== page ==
Arctic Ocean

What I learned aboard Shell's grounded Alaskan oil rig

January 3, 2013: 8:58 AM ET

Last year, Fortune went inside the Kulluk, the oil-drilling ship Shell planned to use to tap oil reserves in the Arctic Ocean. Now those hopes may be dashed.

By Jon Birger

kulluk

The Kulluk is much bigger than this photograph makes it seem. Its diameter is nearly the length of a football field.

FORTUNE -- Last March I became the first journalist in 25 years to board the Kulluk, the Shell oil-drilling ship now at the center of an environmental drama unfolding in the Gulf of Alaska.

The Kulluk is a circular-shaped drilling barge, 266 feet in diameter, that is equipped to hold 100 workers and operate in extreme weather conditions. When I toured it, the Kulluk was docked in Seattle, undergoing the last of $292 million in modifications before being deployed to Alaska's Arctic coast. It was one of two Royal Dutch Shell (RDSA) vessels set to commence exploratory drilling in the Arctic Ocean coast last summer. Shell officials believed the Kulluk and its sister ship, the Noble Discoverer, would find massive new oil fields underneath Alaska's icy, northern waters -- oil fields Shell hoped would some day become the company's biggest source of crude oil. (See Fortune's May issue: Why Shell is betting billions to drill for oil in Alaska)

Unfortunately for Shell, bad weather forced the company to curtail last summer's drilling plans, and now Mother Nature has dealt an even harsher blow to Shell's hopes of getting a timely return on the nearly $5 billion the company has already invested in Alaska. On Monday night, as the Kulluk was being towed back to Seattle during a severe winter storm, the drilling vessel broke free from a tow line and ran aground on an uninhabited island. Even if a worst-case scenario were to be averted -- the Kulluk's fuel tanks, which hold an estimated 140,000 gallons of diesel and 12,000 gallons of lubricants, are apparently intact -- the accident could force Shell to shelve its Alaskan drilling for yet another year.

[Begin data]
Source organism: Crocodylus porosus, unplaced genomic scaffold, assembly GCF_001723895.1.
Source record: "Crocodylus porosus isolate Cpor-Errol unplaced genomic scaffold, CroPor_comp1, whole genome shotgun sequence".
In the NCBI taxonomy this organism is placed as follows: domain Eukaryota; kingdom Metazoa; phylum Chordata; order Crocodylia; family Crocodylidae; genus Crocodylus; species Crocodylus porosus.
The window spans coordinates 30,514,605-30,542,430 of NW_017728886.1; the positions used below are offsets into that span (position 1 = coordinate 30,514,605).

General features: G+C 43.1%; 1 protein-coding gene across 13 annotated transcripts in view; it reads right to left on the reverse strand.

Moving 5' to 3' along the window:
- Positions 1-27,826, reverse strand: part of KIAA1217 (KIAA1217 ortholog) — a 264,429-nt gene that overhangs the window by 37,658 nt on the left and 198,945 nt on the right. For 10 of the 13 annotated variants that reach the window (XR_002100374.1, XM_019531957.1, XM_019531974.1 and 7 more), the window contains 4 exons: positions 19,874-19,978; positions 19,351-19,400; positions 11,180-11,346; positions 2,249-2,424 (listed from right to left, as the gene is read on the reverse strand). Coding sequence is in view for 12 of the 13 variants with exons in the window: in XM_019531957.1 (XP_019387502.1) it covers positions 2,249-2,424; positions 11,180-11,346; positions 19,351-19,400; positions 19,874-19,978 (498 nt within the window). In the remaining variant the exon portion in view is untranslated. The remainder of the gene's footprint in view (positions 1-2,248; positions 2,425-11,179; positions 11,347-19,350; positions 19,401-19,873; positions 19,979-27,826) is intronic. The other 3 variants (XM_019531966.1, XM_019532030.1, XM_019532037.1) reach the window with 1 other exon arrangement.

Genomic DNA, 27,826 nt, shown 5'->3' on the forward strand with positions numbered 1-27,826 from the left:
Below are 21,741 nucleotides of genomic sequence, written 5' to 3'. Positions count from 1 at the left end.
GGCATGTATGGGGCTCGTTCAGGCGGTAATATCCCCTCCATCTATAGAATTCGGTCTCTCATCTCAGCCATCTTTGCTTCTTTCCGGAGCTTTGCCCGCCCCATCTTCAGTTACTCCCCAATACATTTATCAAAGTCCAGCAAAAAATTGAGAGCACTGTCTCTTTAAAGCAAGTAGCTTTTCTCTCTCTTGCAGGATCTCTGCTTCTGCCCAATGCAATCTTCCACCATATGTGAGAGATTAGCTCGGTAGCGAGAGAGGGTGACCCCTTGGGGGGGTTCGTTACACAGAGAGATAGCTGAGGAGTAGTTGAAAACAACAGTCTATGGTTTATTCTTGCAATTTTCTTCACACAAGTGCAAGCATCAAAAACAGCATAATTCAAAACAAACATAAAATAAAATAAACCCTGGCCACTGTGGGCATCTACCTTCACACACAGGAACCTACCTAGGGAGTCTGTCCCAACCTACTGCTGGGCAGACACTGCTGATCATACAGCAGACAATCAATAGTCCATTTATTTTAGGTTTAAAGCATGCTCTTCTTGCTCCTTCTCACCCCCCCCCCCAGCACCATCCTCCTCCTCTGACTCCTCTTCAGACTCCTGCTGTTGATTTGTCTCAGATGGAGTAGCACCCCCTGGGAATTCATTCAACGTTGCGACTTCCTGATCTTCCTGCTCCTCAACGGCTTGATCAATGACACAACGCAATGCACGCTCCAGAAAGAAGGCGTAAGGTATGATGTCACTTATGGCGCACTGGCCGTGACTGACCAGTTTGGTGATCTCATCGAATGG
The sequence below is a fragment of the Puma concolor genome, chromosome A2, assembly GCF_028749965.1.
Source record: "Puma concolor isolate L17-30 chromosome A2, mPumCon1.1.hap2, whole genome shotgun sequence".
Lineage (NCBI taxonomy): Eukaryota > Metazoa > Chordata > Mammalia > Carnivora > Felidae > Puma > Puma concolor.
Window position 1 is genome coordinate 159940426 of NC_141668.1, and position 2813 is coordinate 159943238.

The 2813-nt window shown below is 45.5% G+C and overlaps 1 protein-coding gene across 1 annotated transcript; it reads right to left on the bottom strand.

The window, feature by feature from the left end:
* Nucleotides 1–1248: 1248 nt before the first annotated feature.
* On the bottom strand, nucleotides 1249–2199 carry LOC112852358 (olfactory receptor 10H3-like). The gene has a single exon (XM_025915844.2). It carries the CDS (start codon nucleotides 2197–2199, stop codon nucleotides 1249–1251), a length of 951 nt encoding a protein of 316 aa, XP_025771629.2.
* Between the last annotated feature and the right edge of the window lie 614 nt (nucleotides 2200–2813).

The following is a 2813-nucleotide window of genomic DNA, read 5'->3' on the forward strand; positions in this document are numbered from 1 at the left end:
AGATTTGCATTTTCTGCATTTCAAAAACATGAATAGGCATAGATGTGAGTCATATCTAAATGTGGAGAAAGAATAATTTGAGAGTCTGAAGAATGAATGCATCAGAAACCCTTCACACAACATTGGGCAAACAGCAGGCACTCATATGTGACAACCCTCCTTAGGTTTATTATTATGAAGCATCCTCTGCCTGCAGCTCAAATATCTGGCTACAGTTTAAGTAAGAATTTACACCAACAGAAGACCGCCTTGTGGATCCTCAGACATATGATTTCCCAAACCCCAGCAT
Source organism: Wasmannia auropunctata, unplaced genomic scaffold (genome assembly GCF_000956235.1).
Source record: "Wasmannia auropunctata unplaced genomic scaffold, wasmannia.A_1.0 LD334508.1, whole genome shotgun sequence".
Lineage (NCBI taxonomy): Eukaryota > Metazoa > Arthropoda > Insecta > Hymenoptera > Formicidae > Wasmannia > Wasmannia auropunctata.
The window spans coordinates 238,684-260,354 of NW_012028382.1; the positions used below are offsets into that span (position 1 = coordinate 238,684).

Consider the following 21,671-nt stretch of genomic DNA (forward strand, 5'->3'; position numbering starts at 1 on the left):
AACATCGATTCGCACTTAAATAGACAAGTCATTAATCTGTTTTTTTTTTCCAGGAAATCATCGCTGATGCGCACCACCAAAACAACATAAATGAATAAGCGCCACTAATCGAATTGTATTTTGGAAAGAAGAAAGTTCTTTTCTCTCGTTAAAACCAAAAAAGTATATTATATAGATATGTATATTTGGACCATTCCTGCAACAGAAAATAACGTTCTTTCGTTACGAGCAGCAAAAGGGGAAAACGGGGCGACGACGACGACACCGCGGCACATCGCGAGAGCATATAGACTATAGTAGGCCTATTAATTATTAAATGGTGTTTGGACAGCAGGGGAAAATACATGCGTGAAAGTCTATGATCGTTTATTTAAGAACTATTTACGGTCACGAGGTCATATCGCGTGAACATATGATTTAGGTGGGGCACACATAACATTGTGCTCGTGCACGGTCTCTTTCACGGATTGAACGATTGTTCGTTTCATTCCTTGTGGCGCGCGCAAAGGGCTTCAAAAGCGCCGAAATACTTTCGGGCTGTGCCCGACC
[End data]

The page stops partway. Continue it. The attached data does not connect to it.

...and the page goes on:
Shell's drilling permits require it to use two drilling vessels, just in case one is needed to drill a relief well in the event of a blowout. Shell is supposed to resume drilling this summer, but it's unclear whether the Kulluk can be repaired in time for summer drilling (assuming the vessel is salvageable) and even less likely that Shell could find a suitable replacement for the Kulluk and secure the necessary permits for a new ship. In the meantime, some politicians in Washington are sure to demand another delay -- if not a complete halt -- to Shell's offshore plans. "Oil companies keep saying they can conquer the Arctic, but the Arctic keeps disagreeing with the oil companies," U.S. Rep. Ed Markey, a Massachusetts Democrat on the Natural Resources Committee, said Tuesday in a statement. "Drilling expansion could prove disastrous for this sensitive environment."

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One personal takeaway from my March 2012 tour of the Kulluk was that while Shell seemed incredibly well-prepared for avoiding a repeat of the blowout protector failure that doomed BP's Deepwater Horizon in the Gulf of Mexico -- the Kulluk's blowout protector boasts a extra cut-off valve and other state-of-the-art safety features -- Shell seemed less worried about the unique weather conditions in Alaska. Pete Slaiby, the Shell executive in charge of the Alaskan offshore drilling project, used to work in the North Sea, and Slaiby believed the harsh conditions in the North Sea helped prepare him for what his crews would face in Alaska.

Comparing drilling conditions in the North Sea to those in the Arctic Ocean is difficult because oil companies have so little experience drilling in the Arctic. But the drilling experts I spoke with expected the Arctic to be much more challenging. Also, Native Alaskans familiar with ice flows and extreme offshore weather had serious doubts about Shell's ability to safely operate drilling rigs and production platforms.